Along with the pain, unhealthy coping can prevent you from living life in all its raw honesty, and block you from learning the deep lessons and receiving epiphanies about your capacity for strength, your personal truth and your next best move -- all of which can spring from the depths of your despair.
The flip side to your Addict is, when you begin to let go of your addictive behaviors, you'll also start realizing your own power to survive -- and thrive -- whatever life throws at you next, or already has.
I can tell you, from someone who has experienced deep trauma -- I was raped at 18, then cycled through years of abusive relationships, looking for love in all the wrong places -- that transcendence is possible. Hell, real success and love and joy are possible. Not in spite of those hard knocks, but because of them. I'm getting married in two weeks to a wonderful man. And I deserve it.
No matter what has happened to you, or how well you've been suppressing it, you absolutely have the power to seek a healthier, more authentic way of dealing with it, starting today.
And when this happens, I promise you: the high is higher than you'll get from any coping mechanism out there.
4 Yogi-Approved Steps to Moving Past Addiction into Authenticity:
#1: Out Your Addict:
When your Addict is triggered, if you try and deny what you really want to do, which is run away screaming, drunk dial your ex, or whatever your "drug" of choice, you'll be denying your reality, and it is likely get the better of you.
Recognize your inner addict with a simple sentence, beginning "What I really want to do now is__________." Consciously call yourself out, and then you'll be more free to move on to the next steps. After all, no addict likes the light turned on.
Great Yoga Pose: Child's Pose: See video for instruction!
Not only does this posture promote security, it gives you a moment, folded into yourself, to flip the circuit breaker of your Addict's neediness, and more calmly let you hear yourself think.
#2: Contain Yourself
Just for 30 minutes, refrain from calling your friends or reaching for your unhealthy "support". Don't judge it as bad, just as not the most constructive choice. As you feel your fear rising -- which is at the root of all pain--begin to breathe. This is the beginning of reaching in, not out as a first move.
One big secret of emotional success is that most people reach outwardly too soon, because they're uncomfortable. As you breathe, try not to take a reactive action. Cry, swear, do what you must between you and yourself--but keep breathing. Your feelings will become almost too much to bear, and then, suddenly, mercifully, you will be released to a place of inner calm. You will.
You just have to wait a little longer than you think.
Great Yoga Pose: Cat/Cow: See video for instruction!
Arching on your long inhale, and rounding your back on the exhales is an amazingly powerful yet simple way to dissolve the heat of emotional shocks. You'll be more able to do your good work when you employ this pose to walk you through the fire.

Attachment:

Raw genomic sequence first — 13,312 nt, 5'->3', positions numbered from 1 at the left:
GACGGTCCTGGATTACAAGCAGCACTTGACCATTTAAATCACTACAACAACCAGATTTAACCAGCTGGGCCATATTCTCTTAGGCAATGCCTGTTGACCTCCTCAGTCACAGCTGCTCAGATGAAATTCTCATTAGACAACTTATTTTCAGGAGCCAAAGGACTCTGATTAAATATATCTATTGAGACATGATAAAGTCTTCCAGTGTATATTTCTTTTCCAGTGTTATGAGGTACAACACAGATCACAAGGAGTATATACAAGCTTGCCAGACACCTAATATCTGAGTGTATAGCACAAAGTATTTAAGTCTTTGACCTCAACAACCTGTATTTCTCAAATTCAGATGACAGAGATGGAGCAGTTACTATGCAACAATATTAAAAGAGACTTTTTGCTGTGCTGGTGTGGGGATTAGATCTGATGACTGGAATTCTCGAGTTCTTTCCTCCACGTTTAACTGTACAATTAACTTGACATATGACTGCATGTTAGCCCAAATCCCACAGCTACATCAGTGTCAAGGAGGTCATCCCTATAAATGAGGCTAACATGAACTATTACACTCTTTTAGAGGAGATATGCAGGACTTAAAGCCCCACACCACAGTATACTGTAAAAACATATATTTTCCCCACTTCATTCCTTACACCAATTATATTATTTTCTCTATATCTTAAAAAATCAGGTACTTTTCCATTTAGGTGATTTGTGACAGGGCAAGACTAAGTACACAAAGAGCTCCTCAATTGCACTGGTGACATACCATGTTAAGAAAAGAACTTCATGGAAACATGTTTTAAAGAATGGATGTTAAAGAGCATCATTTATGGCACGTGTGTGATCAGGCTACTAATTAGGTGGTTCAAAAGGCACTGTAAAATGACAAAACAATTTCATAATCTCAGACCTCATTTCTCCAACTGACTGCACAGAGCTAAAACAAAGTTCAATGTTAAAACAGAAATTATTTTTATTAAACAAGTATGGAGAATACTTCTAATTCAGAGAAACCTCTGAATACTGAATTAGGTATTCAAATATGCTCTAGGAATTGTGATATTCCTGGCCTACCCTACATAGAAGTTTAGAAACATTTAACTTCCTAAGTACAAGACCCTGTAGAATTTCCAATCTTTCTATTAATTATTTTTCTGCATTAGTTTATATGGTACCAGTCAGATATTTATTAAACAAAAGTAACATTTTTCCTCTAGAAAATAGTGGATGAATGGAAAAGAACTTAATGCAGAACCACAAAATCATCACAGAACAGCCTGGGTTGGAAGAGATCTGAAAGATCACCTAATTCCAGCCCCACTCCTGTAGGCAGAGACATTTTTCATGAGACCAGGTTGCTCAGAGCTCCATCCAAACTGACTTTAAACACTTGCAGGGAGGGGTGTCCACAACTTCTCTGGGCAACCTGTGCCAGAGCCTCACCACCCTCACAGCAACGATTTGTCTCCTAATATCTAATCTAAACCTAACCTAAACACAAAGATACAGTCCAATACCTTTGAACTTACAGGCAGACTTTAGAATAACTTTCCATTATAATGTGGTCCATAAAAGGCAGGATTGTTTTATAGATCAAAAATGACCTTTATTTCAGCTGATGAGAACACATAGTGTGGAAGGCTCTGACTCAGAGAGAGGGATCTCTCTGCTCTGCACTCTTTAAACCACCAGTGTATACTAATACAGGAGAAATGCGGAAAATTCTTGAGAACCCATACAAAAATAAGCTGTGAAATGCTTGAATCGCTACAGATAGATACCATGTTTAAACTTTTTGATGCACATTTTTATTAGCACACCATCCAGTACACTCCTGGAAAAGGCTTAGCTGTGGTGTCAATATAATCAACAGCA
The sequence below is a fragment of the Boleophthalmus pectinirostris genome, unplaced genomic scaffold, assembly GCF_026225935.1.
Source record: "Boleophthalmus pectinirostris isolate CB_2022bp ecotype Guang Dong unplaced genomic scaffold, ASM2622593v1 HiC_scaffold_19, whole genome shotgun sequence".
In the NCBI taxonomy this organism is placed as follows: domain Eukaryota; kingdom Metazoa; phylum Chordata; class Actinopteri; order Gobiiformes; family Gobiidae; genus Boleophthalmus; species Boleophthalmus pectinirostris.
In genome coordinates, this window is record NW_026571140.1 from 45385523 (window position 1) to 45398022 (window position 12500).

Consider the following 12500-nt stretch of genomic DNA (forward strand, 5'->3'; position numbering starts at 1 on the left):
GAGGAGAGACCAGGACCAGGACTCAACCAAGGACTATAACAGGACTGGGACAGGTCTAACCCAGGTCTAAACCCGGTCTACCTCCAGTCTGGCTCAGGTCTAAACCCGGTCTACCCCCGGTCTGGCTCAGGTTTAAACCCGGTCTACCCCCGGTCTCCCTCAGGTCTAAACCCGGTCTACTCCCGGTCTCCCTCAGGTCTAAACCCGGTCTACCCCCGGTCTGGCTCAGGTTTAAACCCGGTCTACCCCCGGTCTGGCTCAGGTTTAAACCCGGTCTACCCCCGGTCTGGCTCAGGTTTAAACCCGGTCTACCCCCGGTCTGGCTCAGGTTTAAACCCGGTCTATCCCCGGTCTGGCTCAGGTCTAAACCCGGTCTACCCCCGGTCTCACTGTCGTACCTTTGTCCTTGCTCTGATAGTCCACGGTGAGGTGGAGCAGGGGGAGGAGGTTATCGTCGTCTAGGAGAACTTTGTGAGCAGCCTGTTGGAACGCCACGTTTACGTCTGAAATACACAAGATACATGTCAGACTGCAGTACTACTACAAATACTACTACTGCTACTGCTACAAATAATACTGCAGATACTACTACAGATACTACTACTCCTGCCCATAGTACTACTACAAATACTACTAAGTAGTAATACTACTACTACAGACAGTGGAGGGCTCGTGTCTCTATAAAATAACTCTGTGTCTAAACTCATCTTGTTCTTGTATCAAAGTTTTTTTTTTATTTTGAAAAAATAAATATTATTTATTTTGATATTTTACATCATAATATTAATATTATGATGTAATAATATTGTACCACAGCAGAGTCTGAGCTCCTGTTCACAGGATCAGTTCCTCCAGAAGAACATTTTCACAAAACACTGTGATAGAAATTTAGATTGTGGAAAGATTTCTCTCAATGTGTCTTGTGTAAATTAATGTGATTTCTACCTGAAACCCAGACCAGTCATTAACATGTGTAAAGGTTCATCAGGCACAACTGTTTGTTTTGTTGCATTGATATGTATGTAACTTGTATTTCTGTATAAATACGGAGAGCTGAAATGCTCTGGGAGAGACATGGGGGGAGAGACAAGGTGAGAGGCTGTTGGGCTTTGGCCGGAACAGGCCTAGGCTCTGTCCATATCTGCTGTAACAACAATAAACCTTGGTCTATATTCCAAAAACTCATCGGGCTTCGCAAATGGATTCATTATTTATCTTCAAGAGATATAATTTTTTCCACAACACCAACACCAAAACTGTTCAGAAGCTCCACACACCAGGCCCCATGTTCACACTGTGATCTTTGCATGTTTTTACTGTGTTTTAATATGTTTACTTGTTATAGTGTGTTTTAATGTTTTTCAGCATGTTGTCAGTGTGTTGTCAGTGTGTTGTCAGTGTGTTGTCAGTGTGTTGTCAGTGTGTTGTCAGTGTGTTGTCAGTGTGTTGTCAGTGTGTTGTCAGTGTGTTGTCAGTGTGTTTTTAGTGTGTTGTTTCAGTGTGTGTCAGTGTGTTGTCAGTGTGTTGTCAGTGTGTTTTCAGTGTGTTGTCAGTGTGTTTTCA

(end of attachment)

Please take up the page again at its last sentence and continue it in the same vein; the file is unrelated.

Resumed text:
Mantra: "This Too Shall Pass".
#3: Know Your Options:
Make two lists. One is what your addict wants in the moment you're triggered. "To dive under the covers and hide", or "stopping by the bar after work to calm down." Once you know what your Addict wants, make an alternate list of healthy options that are what the rest of you wants and needs in your triggering situations.
Maybe the first becomes "dive into meditation, get back to center and process the situation with myself first." The second could become "stop by the gym and pedal it out in spin class."
Once you have a menu of choices, be strong and brave enough to choose from your health menu instead of the one that will bring you more grief.
Great Yoga Pose: Seated Twist. See video for instruction!
Not only do they detox your body, twists release endorphins, and also remind you that any situation has two roads: the one that gets you closer to your ultimate goals, and the one that moves you farther away. Which one will you choose in your pivotal moments?
#4: Repetition is Magic
To transform your Addict into inner strength, Repeat your new habits anytime you can catch the Addict and re-route its behavior into a constructive one. Even though you might feel shaky when letting go of your old reactions, try this sub-rule:
Fake it Till you Make It.
Even if you don't feel like it, make your body take these empowering actions, and after you do them, you will feel empowered. Just like the act of smiling releases happy endorphins, faking it at first will begin to rewire your brain to default to healthier patterns instead of toward your Addict.
After a while, you will see that dysfunctional reactions aren't your first choice, but rather you more naturally practice reflection into positive action. Instead of an Addict, you'll become an Alchemist, turning the lead weight of intense emotions into the gold of inner strength and true freedom.
Great Yoga Pose: Bridge Pose: See video for instruction!
A body-clearing inversion and a heart-opener, Bridge helps you span the gap between what your Addict needs, and what your Alchemist wants.
Once you've moved through this process, you'll become clearer about who you really are, beyond your addictive tendencies, and can walk your own personal path of balance with sure footing.
For more free video tips on living from your Core Strength, visit me at www.SadieNardini.com